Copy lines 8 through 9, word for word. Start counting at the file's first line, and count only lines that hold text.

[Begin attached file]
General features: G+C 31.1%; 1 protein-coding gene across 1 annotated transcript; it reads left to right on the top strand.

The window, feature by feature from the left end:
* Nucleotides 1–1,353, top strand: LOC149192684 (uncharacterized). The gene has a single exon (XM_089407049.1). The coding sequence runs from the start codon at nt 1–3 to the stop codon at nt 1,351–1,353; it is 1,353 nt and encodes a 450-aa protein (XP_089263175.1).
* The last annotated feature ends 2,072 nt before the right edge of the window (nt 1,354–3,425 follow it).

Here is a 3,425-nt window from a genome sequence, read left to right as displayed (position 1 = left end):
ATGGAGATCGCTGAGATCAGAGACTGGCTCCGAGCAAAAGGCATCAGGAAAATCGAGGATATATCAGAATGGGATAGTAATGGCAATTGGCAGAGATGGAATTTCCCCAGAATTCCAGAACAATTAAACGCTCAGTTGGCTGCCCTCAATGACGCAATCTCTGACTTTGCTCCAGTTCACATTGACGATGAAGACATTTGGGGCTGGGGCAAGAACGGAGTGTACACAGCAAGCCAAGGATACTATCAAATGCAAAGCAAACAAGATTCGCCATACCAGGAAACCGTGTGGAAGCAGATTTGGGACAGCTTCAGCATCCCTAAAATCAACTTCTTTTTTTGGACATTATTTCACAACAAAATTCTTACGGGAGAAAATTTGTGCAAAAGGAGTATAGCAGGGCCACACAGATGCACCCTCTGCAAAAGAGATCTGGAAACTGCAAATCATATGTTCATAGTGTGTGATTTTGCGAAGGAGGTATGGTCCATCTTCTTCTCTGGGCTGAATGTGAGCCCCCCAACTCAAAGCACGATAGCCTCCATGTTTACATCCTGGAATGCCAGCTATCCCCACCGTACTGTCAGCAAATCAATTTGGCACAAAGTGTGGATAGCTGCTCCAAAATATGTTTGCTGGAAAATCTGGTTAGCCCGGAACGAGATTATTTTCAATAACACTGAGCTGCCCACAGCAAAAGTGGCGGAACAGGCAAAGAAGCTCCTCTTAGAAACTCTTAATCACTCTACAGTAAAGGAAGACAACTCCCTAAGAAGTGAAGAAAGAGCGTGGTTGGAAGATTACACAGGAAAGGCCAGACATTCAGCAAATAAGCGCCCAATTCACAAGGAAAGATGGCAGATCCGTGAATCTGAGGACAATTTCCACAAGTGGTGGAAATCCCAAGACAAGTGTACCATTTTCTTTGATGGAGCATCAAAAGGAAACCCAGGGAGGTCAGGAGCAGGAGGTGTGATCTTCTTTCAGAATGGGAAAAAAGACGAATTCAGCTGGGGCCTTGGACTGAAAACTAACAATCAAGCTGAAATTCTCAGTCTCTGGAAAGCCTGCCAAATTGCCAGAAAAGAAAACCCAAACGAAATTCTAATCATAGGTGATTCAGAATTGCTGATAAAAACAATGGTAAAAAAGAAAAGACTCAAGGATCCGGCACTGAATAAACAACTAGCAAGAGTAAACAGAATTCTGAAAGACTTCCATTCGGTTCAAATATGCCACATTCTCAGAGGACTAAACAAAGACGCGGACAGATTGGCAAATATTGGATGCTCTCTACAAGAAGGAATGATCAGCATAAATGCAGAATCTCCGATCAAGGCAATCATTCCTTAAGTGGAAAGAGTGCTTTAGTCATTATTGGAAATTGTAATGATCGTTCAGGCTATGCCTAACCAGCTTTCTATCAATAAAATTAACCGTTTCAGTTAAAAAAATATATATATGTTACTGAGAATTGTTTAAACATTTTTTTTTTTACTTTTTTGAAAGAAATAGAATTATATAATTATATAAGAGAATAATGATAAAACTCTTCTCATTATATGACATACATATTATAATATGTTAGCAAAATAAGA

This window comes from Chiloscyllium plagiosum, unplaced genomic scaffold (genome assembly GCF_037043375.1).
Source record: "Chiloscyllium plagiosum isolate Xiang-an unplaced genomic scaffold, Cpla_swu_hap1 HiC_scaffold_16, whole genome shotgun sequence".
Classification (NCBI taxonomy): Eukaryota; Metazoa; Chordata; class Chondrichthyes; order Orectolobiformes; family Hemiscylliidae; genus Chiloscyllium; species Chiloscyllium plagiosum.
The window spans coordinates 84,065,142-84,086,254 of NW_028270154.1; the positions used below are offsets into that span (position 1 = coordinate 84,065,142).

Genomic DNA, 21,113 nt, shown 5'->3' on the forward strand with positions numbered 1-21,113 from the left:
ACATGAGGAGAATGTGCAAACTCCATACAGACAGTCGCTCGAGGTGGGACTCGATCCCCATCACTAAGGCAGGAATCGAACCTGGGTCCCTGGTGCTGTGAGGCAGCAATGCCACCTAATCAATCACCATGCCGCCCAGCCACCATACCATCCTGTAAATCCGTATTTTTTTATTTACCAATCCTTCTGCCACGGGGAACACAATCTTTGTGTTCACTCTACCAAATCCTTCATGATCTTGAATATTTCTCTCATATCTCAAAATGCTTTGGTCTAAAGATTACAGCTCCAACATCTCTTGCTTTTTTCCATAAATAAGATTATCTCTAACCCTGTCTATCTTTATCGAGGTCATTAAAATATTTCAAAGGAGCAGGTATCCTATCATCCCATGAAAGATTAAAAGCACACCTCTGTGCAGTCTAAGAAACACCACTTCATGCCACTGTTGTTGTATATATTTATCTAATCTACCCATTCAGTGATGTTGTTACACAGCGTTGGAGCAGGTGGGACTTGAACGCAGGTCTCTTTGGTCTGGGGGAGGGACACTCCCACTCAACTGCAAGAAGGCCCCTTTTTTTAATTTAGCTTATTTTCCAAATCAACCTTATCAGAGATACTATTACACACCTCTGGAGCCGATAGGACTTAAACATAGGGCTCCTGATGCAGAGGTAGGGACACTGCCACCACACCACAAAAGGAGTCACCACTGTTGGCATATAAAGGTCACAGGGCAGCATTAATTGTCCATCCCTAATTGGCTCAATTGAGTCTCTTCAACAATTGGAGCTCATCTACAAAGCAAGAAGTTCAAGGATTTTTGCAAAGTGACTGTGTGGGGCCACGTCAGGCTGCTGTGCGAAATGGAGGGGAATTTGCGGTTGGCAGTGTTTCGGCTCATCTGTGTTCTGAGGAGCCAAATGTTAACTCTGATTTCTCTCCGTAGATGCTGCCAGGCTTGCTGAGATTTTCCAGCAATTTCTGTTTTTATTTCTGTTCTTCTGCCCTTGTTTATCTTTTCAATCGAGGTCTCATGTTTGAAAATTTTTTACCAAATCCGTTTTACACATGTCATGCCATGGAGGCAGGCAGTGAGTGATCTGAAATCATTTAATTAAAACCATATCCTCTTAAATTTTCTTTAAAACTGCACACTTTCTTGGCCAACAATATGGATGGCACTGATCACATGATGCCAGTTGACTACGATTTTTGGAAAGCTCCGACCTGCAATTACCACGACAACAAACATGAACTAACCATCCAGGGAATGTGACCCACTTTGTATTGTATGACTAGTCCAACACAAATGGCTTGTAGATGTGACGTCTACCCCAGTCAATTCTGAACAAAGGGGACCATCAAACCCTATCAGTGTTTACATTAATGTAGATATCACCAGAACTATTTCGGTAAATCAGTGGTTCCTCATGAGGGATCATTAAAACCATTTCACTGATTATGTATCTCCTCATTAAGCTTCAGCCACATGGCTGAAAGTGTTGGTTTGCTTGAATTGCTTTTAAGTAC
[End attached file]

Source record: "Chiloscyllium plagiosum isolate Xiang-an unplaced genomic scaffold, Cpla_swu_hap1 HiC_scaffold_16, whole genome shotgun sequence".
Classification (NCBI taxonomy): Eukaryota; Metazoa; Chordata; class Chondrichthyes; order Orectolobiformes; family Hemiscylliidae; genus Chiloscyllium; species Chiloscyllium plagiosum.